April 8, 2013
These phosphodiesterase inhibitors may eventually treat neurological diseases. Inventors W. D. Schmitz, M. V. Debenedetto, and S. R. Kimura disclose compounds represented by formula 1 (Figure 1) that inhibit the enzyme phosphodiesterase 10 (PDE10). Figure 1 also shows the general synthesis of formula 1 compounds. (Boc is tert-butoxycarbonyl.)
PDEs are intracellular enzymes that hydrolyze cyclic adenosine monophosphate (cAMP) to adenosine monophosphate, cyclic guanosine monophosphate (cGMP) to guanosine monophosphate, or both. The PDE10 enzyme hydrolyzes both cyclic phosphates. It is expressed in the brain, primarily in the medium spiny neurons (MSNs) of the striatum.
Inhibiting PDE10 is likely to increase the levels of cAMP and cGMP that serve as secondary messengers in several cellular pathways. Increasing cAMP and cGMP levels would enhance signaling intensity and affect key neural functions in the striatum.
PDE10 inhibitors such as molecules of formula 1 have the potential to treat psychiatric and neurological diseases. Some of the diseases mentioned by the inventors include schizophrenia; delusional disorder; substance-induced psychotic disorder; anxiety disorders; movement disorders such as Parkinson’s disease, Huntington’s disease, and restless-leg syndrome; and cognition deficiency disorders, such as Alzheimer’s disease and multi-infarct dementia.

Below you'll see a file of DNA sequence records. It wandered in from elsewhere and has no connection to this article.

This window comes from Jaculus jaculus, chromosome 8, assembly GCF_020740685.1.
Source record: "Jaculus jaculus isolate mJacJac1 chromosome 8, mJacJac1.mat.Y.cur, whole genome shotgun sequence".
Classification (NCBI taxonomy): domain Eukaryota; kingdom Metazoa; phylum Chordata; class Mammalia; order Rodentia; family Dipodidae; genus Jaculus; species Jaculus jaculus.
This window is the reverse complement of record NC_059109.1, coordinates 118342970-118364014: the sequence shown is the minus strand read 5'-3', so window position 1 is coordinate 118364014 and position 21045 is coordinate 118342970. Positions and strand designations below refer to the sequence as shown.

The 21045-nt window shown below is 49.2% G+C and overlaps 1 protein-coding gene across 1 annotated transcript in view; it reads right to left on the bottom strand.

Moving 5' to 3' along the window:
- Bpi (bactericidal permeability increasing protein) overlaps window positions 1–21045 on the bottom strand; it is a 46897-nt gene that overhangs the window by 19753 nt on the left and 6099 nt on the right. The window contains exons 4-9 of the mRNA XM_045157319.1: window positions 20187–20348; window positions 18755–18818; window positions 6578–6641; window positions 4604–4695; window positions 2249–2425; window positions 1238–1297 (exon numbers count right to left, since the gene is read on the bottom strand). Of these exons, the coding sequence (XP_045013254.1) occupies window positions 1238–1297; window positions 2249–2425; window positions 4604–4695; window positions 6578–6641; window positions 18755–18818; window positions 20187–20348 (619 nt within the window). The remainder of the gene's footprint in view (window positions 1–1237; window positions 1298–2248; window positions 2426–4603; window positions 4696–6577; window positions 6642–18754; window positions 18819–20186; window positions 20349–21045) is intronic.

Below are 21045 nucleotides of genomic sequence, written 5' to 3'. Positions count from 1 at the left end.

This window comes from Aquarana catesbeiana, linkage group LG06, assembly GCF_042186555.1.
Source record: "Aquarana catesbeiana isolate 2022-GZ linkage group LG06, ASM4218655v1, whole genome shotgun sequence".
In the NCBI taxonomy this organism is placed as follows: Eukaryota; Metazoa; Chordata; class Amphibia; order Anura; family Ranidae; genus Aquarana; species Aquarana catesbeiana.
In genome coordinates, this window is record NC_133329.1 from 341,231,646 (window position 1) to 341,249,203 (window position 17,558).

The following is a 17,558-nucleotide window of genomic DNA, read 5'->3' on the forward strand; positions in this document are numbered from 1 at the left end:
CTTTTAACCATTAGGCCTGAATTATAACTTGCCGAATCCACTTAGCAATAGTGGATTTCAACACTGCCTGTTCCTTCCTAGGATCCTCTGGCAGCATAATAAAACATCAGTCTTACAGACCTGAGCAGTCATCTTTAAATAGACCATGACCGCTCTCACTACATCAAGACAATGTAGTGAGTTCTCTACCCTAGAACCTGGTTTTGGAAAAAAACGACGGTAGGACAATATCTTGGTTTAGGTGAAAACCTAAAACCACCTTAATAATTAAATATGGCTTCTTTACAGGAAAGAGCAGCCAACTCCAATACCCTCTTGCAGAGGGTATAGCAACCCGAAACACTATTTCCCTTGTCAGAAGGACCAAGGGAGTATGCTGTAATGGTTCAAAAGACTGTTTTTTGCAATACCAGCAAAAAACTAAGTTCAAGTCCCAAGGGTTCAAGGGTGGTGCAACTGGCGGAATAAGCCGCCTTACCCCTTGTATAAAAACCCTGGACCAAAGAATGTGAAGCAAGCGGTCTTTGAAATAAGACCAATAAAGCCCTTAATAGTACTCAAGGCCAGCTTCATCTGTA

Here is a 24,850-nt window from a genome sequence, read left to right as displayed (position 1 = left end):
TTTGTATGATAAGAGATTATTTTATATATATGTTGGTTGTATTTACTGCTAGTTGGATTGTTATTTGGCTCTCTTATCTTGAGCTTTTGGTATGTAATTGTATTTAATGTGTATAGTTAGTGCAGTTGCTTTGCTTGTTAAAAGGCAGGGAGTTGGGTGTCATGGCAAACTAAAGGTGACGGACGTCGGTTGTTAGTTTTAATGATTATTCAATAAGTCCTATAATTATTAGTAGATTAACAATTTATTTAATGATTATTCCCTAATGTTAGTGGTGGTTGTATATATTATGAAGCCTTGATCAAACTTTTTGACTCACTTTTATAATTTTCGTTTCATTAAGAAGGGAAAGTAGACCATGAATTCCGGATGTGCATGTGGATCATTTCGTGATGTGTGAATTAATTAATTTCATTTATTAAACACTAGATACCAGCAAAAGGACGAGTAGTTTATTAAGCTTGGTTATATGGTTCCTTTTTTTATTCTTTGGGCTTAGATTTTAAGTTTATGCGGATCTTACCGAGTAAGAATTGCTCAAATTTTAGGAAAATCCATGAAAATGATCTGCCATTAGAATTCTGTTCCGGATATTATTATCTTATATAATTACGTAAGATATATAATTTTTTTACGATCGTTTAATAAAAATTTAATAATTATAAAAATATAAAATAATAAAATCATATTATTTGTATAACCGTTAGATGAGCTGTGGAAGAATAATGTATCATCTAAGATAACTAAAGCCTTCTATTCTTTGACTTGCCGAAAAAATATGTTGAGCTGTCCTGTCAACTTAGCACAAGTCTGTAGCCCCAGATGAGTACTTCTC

The inventors prepared 30 compounds of formula 1. Compounds 2, 3, and 4 (Figure 2) are representative examples.
The inventors used the LE-PDE10A inhibition assay to assess the compounds. The IC50 data for the representative examples are shown in the table.
(Bristol-Myers Squibb [Princeton, NJ]. WIPO Publication 2013003298, Jan. 3, 2013; Ahmed F. Abdel-Magid)
This patent was originally reviewed in ACS Medicinal Chemistry Letters.